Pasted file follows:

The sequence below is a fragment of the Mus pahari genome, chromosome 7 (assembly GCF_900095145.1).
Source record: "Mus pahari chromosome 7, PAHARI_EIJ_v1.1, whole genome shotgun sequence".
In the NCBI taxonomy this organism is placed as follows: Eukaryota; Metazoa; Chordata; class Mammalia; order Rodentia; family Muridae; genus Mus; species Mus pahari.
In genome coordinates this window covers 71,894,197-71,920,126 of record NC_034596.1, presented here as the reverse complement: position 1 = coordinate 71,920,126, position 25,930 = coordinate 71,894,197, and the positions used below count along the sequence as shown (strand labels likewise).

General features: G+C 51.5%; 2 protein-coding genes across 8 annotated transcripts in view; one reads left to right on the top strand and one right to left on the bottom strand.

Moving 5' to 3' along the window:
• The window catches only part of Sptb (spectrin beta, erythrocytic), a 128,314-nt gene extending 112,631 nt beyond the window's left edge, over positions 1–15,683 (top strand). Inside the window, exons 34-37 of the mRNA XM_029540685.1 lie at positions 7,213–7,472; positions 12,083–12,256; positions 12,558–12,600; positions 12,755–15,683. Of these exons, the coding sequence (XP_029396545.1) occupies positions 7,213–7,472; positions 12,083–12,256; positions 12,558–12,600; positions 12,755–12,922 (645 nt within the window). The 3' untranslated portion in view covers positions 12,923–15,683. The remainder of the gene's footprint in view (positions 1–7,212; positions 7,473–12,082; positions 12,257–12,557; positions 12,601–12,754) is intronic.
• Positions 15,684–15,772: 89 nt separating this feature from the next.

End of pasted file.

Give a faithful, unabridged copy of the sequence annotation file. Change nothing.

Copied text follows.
The sequence below is a fragment of the Mus pahari genome, chromosome 7 (assembly GCF_900095145.1).
Source record: "Mus pahari chromosome 7, PAHARI_EIJ_v1.1, whole genome shotgun sequence".
In the NCBI taxonomy this organism is placed as follows: Eukaryota; Metazoa; Chordata; class Mammalia; order Rodentia; family Muridae; genus Mus; species Mus pahari.
In genome coordinates this window covers 71,894,197-71,920,126 of record NC_034596.1, presented here as the reverse complement: position 1 = coordinate 71,920,126, position 25,930 = coordinate 71,894,197, and the positions used below count along the sequence as shown (strand labels likewise).

General features: G+C 51.5%; 2 protein-coding genes across 8 annotated transcripts in view; one reads left to right on the top strand and one right to left on the bottom strand.

Moving 5' to 3' along the window:
• The window catches only part of Sptb (spectrin beta, erythrocytic), a 128,314-nt gene extending 112,631 nt beyond the window's left edge, over positions 1–15,683 (top strand). Inside the window, exons 34-37 of the mRNA XM_029540685.1 lie at positions 7,213–7,472; positions 12,083–12,256; positions 12,558–12,600; positions 12,755–15,683. Of these exons, the coding sequence (XP_029396545.1) occupies positions 7,213–7,472; positions 12,083–12,256; positions 12,558–12,600; positions 12,755–12,922 (645 nt within the window). The 3' untranslated portion in view covers positions 12,923–15,683. The remainder of the gene's footprint in view (positions 1–7,212; positions 7,473–12,082; positions 12,257–12,557; positions 12,601–12,754) is intronic.
• Positions 15,684–15,772: 89 nt separating this feature from the next.